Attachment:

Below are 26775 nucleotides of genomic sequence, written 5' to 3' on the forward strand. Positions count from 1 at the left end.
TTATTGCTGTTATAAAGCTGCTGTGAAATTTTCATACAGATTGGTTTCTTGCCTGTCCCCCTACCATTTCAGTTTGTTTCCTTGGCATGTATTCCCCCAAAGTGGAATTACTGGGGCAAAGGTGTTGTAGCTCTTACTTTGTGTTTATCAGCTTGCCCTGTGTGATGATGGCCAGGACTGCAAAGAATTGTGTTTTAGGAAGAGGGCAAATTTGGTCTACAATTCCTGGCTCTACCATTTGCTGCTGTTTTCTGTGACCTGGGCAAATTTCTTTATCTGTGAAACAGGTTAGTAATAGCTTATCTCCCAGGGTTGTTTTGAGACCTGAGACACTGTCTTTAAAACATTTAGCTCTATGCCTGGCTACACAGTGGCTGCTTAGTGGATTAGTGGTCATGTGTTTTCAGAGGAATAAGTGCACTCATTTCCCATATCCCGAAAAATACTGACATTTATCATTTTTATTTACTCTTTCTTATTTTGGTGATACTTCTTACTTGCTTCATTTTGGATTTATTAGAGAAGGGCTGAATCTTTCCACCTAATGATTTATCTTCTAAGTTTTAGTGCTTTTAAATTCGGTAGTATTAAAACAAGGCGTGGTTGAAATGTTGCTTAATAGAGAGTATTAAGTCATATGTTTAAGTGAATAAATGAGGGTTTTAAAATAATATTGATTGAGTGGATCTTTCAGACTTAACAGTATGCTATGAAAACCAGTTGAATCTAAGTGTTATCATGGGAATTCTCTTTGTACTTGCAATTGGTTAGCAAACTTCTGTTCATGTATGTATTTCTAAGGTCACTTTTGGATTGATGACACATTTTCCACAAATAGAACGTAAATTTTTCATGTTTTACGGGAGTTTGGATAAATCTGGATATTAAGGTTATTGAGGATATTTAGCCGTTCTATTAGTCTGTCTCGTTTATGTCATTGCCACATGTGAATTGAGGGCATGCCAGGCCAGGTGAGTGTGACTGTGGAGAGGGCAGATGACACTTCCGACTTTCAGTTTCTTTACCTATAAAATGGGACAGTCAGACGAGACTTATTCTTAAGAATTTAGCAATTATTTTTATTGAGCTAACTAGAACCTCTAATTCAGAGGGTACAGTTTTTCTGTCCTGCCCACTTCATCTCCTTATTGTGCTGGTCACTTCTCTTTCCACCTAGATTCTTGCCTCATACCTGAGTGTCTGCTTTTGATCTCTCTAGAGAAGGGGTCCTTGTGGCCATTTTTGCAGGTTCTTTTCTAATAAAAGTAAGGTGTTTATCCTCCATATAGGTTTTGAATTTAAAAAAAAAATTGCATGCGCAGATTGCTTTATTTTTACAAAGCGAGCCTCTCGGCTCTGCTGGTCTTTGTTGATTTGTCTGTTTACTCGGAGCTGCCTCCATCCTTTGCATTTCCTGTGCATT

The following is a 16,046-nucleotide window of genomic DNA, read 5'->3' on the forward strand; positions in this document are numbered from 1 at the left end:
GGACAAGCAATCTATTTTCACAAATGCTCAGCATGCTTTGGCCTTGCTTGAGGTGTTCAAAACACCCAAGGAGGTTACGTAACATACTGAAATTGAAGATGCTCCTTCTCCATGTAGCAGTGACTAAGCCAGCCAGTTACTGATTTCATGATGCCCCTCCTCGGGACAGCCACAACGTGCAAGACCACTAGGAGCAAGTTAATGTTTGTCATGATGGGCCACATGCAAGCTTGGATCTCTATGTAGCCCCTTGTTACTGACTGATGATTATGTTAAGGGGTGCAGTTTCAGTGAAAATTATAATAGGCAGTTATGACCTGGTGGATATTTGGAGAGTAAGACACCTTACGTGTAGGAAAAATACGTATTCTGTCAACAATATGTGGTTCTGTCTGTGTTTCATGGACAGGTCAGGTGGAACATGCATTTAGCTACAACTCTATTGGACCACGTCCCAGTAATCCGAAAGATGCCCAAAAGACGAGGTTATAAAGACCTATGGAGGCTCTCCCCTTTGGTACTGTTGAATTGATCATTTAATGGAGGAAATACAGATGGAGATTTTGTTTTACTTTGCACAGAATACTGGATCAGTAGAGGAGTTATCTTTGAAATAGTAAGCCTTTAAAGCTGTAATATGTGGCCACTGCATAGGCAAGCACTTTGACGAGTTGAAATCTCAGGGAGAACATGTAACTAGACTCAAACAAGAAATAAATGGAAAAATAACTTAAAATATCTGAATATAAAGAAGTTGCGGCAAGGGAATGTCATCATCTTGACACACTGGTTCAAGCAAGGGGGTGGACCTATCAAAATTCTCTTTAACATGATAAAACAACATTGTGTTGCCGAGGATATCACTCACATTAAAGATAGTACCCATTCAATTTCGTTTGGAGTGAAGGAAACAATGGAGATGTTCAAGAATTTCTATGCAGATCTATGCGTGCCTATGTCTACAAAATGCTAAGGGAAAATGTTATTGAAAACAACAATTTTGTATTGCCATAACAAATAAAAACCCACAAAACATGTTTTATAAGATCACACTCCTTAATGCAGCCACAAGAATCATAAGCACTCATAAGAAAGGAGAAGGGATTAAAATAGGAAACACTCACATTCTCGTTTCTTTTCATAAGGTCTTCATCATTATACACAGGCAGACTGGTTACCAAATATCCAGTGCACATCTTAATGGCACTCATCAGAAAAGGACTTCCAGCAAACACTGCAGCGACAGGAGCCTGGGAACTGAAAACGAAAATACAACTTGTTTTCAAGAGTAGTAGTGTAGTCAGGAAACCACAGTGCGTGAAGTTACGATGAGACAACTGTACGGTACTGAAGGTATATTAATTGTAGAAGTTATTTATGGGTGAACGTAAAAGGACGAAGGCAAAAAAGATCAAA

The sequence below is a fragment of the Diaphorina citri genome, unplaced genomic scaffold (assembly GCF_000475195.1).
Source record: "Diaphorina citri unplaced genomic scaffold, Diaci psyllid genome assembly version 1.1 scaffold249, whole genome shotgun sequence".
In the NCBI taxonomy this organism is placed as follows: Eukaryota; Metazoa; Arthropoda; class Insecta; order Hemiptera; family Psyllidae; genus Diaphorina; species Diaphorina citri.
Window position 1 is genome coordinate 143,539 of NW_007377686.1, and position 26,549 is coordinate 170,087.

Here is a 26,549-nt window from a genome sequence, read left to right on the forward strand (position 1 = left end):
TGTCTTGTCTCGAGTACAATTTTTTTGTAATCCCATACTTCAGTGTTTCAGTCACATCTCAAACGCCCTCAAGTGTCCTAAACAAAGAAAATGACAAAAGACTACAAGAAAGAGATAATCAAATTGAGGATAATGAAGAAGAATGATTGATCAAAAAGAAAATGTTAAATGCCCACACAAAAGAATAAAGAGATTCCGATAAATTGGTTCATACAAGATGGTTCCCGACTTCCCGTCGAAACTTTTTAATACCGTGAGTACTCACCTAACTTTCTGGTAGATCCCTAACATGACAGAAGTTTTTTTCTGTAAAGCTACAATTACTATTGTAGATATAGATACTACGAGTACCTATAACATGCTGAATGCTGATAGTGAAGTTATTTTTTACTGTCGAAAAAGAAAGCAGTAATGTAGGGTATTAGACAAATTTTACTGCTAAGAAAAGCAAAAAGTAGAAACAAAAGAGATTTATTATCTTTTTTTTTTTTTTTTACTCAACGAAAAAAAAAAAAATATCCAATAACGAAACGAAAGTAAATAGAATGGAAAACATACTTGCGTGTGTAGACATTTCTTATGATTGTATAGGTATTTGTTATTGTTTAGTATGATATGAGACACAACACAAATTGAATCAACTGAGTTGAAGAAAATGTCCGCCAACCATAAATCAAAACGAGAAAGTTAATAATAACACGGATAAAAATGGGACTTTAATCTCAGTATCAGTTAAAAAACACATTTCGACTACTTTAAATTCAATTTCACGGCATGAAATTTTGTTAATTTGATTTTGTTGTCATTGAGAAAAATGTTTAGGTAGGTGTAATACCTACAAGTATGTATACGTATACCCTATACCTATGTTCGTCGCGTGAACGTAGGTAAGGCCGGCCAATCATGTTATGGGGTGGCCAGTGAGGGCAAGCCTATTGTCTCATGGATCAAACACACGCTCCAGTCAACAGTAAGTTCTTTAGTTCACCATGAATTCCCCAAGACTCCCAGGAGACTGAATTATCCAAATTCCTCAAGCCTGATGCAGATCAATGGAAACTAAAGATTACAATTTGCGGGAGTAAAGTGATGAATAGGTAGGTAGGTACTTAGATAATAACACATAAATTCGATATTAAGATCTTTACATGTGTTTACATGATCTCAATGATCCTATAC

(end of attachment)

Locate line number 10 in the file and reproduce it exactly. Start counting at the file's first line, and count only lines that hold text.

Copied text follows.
TGTCTTGTCTCGAGTACAATTTTTTTGTAATCCCATACTTCAGTGTTTCAGTCACATCTCAAACGCCCTCAAGTGTCCTAAACAAAGAAAATGACAAAAGACTACAAGAAAGAGATAATCAAATTGAGGATAATGAAGAAGAATGATTGATCAAAAAGAAAATGTTAAATGCCCACACAAAAGAATAAAGAGATTCCGATAAATTGGTTCATACAAGATGGTTCCCGACTTCCCGTCGAAACTTTTTAATACCGTGAGTACTCACCTAACTTTCTGGTAGATCCCTAACATGACAGAAGTTTTTTTCTGTAAAGCTACAATTACTATTGTAGATATAGATACTACGAGTACCTATAACATGCTGAATGCTGATAGTGAAGTTATTTTTTACTGTCGAAAAAGAAAGCAGTAATGTAGGGTATTAGACAAATTTTACTGCTAAGAAAAGCAAAAAGTAGAAACAAAAGAGATTTATTATCTTTTTTTTTTTTTTTTACTCAACGAAAAAAAAAAAAATATCCAATAACGAAACGAAAGTAAATAGAATGGAAAACATACTTGCGTGTGTAGACATTTCTTATGATTGTATAGGTATTTGTTATTGTTTAGTATGATATGAGACACAACACAAATTGAATCAACTGAGTTGAAGAAAATGTCCGCCAACCATAAATCAAAACGAGAAAGTTAATAATAACACGGATAAAAATGGGACTTTAATCTCAGTATCAGTTAAAAAACACATTTCGACTACTTTAAATTCAATTTCACGGCATGAAATTTTGTTAATTTGATTTTGTTGTCATTGAGAAAAATGTTTAGGTAGGTGTAATACCTACAAGTATGTATACGTATACCCTATACCTATGTTCGTCGCGTGAACGTAGGTAAGGCCGGCCAATCATGTTATGGGGTGGCCAGTGAGGGCAAGCCTATTGTCTCATGGATCAAACACACGCTCCAGTCAACAGTAAGTTCTTTAGTTCACCATGAATTCCCCAAGACTCCCAGGAGACTGAATTATCCAAATTCCTCAAGCCTGATGCAGATCAATGGAAACTAAAGATTACAATTTGCGGGAGTAAAGTGATGAATAGGTAGGTAGGTACTTAGATAATAACACATAAATTCGATATTAAGATCTTTACATGTGTTTACATGATCTCAATGATCCTATAC